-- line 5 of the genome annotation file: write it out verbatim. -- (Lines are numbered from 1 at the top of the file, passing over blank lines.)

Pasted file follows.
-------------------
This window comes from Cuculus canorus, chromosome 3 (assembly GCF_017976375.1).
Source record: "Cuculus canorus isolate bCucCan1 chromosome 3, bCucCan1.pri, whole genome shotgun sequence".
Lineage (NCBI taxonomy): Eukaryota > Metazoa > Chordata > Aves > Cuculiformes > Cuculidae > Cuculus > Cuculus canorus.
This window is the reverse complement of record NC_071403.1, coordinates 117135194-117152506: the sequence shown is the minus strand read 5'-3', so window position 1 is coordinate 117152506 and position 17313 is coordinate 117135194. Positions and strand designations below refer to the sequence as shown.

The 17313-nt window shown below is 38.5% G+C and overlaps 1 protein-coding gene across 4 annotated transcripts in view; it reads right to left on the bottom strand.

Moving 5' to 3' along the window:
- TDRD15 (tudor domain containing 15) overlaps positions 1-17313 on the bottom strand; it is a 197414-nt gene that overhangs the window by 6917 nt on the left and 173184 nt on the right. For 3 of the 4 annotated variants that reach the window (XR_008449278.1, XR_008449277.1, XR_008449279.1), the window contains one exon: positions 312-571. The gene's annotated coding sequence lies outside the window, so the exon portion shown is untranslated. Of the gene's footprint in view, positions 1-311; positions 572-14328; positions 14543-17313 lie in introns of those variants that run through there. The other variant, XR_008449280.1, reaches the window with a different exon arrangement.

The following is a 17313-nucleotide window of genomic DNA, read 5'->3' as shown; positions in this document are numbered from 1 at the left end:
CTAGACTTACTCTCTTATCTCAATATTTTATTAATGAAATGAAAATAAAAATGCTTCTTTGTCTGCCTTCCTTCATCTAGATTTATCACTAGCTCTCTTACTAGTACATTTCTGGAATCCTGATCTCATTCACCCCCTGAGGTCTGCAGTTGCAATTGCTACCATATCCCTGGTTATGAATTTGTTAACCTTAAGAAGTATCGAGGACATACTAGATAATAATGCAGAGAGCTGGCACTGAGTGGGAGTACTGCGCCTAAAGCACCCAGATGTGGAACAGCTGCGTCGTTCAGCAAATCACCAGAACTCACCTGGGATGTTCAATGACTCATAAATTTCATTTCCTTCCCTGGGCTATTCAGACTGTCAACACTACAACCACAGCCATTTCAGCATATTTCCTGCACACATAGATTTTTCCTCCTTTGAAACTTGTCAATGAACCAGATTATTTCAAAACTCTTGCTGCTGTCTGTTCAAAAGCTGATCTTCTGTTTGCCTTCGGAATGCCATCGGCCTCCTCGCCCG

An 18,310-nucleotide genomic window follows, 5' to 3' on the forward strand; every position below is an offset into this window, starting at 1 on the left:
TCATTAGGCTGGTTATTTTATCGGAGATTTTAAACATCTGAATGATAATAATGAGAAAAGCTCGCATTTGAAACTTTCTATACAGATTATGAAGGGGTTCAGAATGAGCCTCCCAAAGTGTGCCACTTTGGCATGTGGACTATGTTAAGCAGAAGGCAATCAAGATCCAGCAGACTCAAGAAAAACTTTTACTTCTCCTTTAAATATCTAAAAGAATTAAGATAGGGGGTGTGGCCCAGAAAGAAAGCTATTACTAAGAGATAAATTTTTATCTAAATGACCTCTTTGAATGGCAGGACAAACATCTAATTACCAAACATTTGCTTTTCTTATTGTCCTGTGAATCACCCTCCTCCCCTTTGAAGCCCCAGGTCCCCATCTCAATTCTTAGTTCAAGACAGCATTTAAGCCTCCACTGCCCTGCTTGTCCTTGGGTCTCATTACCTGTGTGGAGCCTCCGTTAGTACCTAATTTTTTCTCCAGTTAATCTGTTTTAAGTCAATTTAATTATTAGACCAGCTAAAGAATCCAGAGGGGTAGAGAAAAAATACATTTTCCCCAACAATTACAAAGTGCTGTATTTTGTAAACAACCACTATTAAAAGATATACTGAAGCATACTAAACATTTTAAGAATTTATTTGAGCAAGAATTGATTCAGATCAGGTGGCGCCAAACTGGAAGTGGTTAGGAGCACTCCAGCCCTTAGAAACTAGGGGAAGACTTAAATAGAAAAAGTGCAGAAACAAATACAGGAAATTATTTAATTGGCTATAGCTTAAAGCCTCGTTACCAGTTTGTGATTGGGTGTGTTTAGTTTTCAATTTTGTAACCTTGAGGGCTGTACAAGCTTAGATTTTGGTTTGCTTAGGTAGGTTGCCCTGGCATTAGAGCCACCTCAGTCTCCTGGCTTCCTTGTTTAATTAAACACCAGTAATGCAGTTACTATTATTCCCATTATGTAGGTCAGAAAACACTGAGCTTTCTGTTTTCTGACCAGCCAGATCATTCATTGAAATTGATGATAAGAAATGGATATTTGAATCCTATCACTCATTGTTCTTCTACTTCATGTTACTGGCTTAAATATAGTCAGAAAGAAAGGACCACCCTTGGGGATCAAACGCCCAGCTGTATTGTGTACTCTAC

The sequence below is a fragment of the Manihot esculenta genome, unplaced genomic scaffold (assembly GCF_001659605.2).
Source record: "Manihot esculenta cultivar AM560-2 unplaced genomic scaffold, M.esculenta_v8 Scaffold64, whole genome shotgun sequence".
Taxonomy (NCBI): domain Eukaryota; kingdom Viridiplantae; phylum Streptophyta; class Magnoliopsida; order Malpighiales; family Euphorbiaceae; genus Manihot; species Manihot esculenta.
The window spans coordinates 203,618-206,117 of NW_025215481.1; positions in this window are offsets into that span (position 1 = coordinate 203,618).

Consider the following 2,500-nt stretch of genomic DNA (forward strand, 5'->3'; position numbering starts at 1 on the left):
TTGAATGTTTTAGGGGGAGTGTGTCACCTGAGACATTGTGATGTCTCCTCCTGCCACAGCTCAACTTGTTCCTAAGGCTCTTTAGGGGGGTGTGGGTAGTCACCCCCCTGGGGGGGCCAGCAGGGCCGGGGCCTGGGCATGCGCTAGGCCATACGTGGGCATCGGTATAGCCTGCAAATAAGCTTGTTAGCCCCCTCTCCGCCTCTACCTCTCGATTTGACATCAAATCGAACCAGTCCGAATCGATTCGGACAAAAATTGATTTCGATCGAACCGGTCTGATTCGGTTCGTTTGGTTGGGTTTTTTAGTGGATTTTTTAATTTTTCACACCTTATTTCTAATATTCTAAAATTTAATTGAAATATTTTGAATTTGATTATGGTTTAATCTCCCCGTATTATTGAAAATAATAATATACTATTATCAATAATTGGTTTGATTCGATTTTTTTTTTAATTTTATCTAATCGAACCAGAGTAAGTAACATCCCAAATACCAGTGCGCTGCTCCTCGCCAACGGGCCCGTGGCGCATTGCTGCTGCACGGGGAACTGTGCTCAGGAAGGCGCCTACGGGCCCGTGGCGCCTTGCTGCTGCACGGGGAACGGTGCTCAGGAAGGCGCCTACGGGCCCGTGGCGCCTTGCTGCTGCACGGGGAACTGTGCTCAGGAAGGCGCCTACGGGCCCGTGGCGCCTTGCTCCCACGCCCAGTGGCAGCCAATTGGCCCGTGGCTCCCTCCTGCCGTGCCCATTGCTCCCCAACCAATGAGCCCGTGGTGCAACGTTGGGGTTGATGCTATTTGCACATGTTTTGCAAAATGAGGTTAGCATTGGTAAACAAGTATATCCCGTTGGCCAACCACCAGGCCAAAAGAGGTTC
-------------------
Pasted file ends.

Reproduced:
The 17313-nt window shown below is 38.5% G+C and overlaps 1 protein-coding gene across 4 annotated transcripts in view; it reads right to left on the bottom strand.